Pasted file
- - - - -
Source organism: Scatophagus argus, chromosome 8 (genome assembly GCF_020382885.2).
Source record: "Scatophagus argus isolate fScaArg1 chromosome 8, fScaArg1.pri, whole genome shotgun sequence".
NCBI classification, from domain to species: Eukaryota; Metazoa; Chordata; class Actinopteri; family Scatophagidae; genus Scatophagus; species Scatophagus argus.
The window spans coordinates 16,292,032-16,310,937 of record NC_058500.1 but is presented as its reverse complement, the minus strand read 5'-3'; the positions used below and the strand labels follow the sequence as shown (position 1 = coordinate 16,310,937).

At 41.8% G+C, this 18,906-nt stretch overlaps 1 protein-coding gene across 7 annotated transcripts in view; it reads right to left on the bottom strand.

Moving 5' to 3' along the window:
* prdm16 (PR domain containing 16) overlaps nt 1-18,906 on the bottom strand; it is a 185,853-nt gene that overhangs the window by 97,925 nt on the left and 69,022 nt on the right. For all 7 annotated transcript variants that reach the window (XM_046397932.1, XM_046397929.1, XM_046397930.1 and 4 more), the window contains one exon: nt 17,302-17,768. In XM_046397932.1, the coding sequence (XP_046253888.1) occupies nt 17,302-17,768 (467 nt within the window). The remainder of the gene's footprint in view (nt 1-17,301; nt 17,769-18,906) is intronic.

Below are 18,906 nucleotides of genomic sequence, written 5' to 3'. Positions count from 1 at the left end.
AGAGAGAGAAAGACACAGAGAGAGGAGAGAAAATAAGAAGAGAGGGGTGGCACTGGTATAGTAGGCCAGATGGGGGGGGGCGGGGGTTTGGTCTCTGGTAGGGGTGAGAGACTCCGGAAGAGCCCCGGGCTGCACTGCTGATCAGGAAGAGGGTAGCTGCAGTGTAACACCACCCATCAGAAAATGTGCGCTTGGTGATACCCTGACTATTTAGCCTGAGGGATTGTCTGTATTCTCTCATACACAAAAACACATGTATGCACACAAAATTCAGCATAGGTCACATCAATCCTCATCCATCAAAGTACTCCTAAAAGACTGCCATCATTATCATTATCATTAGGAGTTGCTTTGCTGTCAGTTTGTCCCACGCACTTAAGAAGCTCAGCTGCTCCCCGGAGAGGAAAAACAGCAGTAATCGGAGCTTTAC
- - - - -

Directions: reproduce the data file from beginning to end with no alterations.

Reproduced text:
Source organism: Scatophagus argus, chromosome 8 (genome assembly GCF_020382885.2).
Source record: "Scatophagus argus isolate fScaArg1 chromosome 8, fScaArg1.pri, whole genome shotgun sequence".
NCBI classification, from domain to species: Eukaryota; Metazoa; Chordata; class Actinopteri; family Scatophagidae; genus Scatophagus; species Scatophagus argus.
The window spans coordinates 16,292,032-16,310,937 of record NC_058500.1 but is presented as its reverse complement, the minus strand read 5'-3'; the positions used below and the strand labels follow the sequence as shown (position 1 = coordinate 16,310,937).

At 41.8% G+C, this 18,906-nt stretch overlaps 1 protein-coding gene across 7 annotated transcripts in view; it reads right to left on the bottom strand.

Moving 5' to 3' along the window:
* prdm16 (PR domain containing 16) overlaps nt 1-18,906 on the bottom strand; it is a 185,853-nt gene that overhangs the window by 97,925 nt on the left and 69,022 nt on the right. For all 7 annotated transcript variants that reach the window (XM_046397932.1, XM_046397929.1, XM_046397930.1 and 4 more), the window contains one exon: nt 17,302-17,768. In XM_046397932.1, the coding sequence (XP_046253888.1) occupies nt 17,302-17,768 (467 nt within the window). The remainder of the gene's footprint in view (nt 1-17,301; nt 17,769-18,906) is intronic.

Below are 18,906 nucleotides of genomic sequence, written 5' to 3'. Positions count from 1 at the left end.
AGAGAGAGAAAGACACAGAGAGAGGAGAGAAAATAAGAAGAGAGGGGTGGCACTGGTATAGTAGGCCAGATGGGGGGGGGCGGGGGTTTGGTCTCTGGTAGGGGTGAGAGACTCCGGAAGAGCCCCGGGCTGCACTGCTGATCAGGAAGAGGGTAGCTGCAGTGTAACACCACCCATCAGAAAATGTGCGCTTGGTGATACCCTGACTATTTAGCCTGAGGGATTGTCTGTATTCTCTCATACACAAAAACACATGTATGCACACAAAATTCAGCATAGGTCACATCAATCCTCATCCATCAAAGTACTCCTAAAAGACTGCCATCATTATCATTATCATTAGGAGTTGCTTTGCTGTCAGTTTGTCCCACGCACTTAAGAAGCTCAGCTGCTCCCCGGAGAGGAAAAACAGCAGTAATCGGAGCTTTAC